"Poor Man's Bermuda" in Staten Island? Not anymore

For a century, 41 families have had a sweet deal on public land in Staten Island. But summer is finally over.

"They lied in the beginning, and they're lying now!" says an older resident, who is sitting on his back porch, which nestles into the sand. "That builder Bob Moses—yup! The whole thing was a sham to begin with. They told us they would be extending Seaside Boulevard. . . . Now the city has decided, in its infinite wisdom, they no longer need it. Don't forget—we owned this before they did." The back porch is cluttered with seashells, stools, and potted plants; wooden fish and other nautical-themed decorations hang from the cloth ceiling. The man, who didn't want to give his name, continues: "We had a creed for a long time. We don't speak to outsiders. Then somebody opened their big mouth.

"Most people on Staten Island didn't even know we existed two years ago. We were fine, just paying our way. We had exclusive franchise rights to everything down to the water line. Everyone else was an outsider. They were trespassers in the land for which we were paying dearly." He pauses, looking straight out into the water, never moving his gaze. "We raised our kids here. They were taught swimming and diving. The kids had free roam over the entire area. The only rule was that you don't go outside the gate." He shakes his head. "I'm a relatively old man, and seeing this all go—it's pretty tough. We tried to keep this a secret for 41 years. . . . It's beautiful, and it's been that way for 41 years," he says. "On September 30, we're going to lose a life."

Near the house is 82-year-old Eileen Lee. Lee, a retired school administrator, is the oldest member of the beach club. Her 19 grandkids were there to help her pack up her neat four-bedroom bungalow. She had given all her scrapbook photos to the 895-member "Save Cedar Grove Beach Club" Facebook page. The photos showed the club's black-tie dinner parties—held at a hotel in Midtown in the 1950s. There were pictures of people gathered at the club's annual Corn and Weenie Festival, and photographs of kids playing, back when the Cedar Grove Beach Club supported a full-service summer camp (with a dormitory for paid camp counselors). "I had my bridal shower here!" in 1952, Lee says, choking up. Her grandson, Gavin, comes over to comfort her. She continues, drying her eyes: "The Parks Department plans said my house was going to be turned into a comfort station." She gestures toward the bathroom in the house. "A comfort station! Tell me: Does this look like a comfort station to you?"

Cedar Grove's club president, Roy P. Wood
Alyse Emdur
Cedar Grove's club president, Roy P. Wood

Well into the 1950s, beach communities like Cedar Grove littered the shorelines of New York. Moses destroyed his fair share of them. He bulldozed the clubs and bungalows—including those on Coney Island and on Orchard Beach in the Long Island Sound—to make way for some of the city's most well-known and heavily used public parks. Today, the Cedar Grove Beach Club is the city's last remaining beach bungalow community.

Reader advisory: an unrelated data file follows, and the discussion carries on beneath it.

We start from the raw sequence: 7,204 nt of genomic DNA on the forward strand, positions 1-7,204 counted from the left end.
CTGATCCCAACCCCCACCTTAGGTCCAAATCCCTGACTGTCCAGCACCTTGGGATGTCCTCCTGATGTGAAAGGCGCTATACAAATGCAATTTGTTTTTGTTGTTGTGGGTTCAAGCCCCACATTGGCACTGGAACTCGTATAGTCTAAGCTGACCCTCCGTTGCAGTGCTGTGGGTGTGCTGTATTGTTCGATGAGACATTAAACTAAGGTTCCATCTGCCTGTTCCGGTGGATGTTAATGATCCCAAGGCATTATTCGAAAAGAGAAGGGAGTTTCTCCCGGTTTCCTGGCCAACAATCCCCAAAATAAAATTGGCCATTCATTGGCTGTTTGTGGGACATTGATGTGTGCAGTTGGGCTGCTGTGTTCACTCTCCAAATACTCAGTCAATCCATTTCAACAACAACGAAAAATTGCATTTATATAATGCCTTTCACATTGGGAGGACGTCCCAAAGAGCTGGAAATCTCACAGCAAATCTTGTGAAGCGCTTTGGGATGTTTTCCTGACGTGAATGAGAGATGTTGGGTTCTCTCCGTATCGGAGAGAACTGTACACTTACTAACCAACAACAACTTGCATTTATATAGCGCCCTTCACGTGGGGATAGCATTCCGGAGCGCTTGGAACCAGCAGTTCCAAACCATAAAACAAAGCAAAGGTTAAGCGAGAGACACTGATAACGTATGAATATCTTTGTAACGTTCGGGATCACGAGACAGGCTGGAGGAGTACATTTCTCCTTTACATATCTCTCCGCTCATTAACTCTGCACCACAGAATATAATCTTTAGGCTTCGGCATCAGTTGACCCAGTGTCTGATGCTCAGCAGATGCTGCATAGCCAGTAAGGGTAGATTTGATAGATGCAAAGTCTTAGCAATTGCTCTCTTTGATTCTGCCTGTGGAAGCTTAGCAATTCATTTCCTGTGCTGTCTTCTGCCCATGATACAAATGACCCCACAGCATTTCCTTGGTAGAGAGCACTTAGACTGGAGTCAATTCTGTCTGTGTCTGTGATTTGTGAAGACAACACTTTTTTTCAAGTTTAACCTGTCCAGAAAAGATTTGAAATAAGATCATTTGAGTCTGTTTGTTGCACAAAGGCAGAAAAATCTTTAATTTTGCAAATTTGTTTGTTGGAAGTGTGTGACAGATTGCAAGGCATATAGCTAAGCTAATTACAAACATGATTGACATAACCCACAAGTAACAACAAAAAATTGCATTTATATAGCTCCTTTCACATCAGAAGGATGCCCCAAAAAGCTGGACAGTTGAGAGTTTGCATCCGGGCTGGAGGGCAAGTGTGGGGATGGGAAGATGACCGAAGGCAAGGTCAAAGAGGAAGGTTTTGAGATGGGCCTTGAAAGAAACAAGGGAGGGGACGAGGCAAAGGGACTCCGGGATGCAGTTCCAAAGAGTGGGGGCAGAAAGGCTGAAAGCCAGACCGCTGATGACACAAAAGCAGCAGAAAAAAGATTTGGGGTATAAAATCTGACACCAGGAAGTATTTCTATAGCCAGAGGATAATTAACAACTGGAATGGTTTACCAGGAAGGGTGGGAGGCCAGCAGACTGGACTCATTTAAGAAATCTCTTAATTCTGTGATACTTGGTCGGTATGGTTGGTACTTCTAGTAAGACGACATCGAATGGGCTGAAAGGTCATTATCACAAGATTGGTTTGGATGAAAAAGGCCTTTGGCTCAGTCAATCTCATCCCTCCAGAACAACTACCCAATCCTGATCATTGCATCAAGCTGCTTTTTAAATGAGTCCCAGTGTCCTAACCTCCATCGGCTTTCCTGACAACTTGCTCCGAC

Cedar Grove Beach residents say they pay the city $134,000 a year to lease the property for the entire summer season. Divided among 41 families, that's less than $4,000 per family for the entire three months—a sweet deal. (They also pay the salary of a full-time custodian, José, whose family lives in a bungalow year-round.)

Club members first got word of their impending eviction in late November 2009, when they received a letter from the Parks Department. The letter said they had 30 days to pack up and leave. In response to inquiries from the Staten Island Advance, the department issued a statement in early December: "On Dec. 31, 2009, the license agreement for seasonal land use at Cedar Grove will expire. At that time, the Parks Department looks forward to cleaning up and increasing public access to this 307-acre waterfront property. Once the area reopens, Staten Islanders will enjoy an uninterrupted stretch of public recreational shoreline from Oakwood Beach to New Dorp Beach, reconnecting the borough to its maritime heritage."

Of course, it being winter then, no one was actually living in the cottages—they were boarded up. Elderly residents complained to the Parks Department that a winter move would have been extremely difficult. "You call giving an 80-year-old woman 30 days to leave her home an act of good faith?" says Bill Dugan. And not everyone was around, Dugan adds: "Some people were in Florida!"

With the help of some local officials, residents were able to negotiate an extension with the city. On March 1, Roy Wood, president of the Cedar Grove Beach Club, who has been vacationing in Cedar Grove since 1954, signed the extension, which gave the members until September 30 to vacate the property. The Parks Department says this contract means that the beach club has given up its right to sue. Wood, an eighth-generation Staten Islander and a retired third-generation boat captain, says that he had no choice but to sign: "My back was up against the wall," he tells the Voice.

The Parks Department tells the story differently. "They signed a legal stipulation to get out, and agreed not to sue," Adrian Benepe, the Parks Commissioner, says. "They asked us for one more summer. Out of the kindness of our hearts, we gave them one more summer. They said, 'We promise we won't fuss,' and they've gone back on their word."

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